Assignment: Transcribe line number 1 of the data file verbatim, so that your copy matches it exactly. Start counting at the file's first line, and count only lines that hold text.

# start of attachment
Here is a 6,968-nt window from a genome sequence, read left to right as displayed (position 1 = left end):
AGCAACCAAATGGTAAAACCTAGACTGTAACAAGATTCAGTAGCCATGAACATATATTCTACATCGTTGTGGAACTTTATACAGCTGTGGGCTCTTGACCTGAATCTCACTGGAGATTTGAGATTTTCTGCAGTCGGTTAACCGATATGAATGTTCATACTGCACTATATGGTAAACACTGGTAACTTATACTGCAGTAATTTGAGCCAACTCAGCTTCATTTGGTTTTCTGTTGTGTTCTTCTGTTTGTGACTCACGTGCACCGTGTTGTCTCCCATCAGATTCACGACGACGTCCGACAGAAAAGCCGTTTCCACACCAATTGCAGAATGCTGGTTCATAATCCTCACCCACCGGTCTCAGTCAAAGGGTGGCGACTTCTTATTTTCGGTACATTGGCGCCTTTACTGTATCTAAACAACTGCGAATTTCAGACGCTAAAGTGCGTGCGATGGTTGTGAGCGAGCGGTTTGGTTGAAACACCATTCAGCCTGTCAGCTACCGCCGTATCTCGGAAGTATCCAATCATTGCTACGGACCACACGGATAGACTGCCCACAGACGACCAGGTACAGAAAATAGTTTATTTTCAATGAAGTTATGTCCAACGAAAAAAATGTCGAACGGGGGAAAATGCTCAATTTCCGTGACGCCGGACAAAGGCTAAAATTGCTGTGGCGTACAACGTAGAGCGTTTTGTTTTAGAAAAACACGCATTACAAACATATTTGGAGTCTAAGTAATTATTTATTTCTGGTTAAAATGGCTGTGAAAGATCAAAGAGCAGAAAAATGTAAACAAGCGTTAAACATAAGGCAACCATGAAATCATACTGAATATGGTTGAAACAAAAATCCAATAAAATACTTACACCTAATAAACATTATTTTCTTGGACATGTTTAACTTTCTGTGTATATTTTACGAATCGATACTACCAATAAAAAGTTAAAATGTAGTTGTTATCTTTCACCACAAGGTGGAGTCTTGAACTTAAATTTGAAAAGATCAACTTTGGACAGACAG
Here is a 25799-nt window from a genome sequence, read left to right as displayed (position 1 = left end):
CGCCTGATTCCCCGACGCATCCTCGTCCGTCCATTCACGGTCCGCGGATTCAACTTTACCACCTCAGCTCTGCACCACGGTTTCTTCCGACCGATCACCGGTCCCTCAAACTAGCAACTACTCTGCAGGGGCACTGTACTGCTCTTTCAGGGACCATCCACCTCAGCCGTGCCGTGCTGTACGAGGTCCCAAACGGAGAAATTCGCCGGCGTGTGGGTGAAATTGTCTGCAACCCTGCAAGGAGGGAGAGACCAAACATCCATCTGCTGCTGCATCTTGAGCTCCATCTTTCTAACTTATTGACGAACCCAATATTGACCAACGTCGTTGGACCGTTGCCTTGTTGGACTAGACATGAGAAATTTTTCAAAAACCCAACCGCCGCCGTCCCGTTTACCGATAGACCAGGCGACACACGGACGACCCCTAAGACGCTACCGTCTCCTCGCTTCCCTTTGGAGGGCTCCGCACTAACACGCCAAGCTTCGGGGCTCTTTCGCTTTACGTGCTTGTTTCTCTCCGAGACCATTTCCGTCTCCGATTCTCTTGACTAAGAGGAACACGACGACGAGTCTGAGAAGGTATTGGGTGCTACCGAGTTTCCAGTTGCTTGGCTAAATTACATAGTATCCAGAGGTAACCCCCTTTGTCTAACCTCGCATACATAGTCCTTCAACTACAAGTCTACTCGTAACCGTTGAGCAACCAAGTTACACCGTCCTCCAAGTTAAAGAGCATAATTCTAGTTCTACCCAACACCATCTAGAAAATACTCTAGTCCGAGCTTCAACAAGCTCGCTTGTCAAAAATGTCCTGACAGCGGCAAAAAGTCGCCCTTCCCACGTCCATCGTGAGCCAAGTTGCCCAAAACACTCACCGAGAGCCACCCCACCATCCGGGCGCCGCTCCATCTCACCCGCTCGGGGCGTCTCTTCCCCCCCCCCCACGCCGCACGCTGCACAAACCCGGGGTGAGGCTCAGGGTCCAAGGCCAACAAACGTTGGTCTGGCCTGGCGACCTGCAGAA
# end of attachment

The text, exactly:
Here is a 6,968-nt window from a genome sequence, read left to right as displayed (position 1 = left end):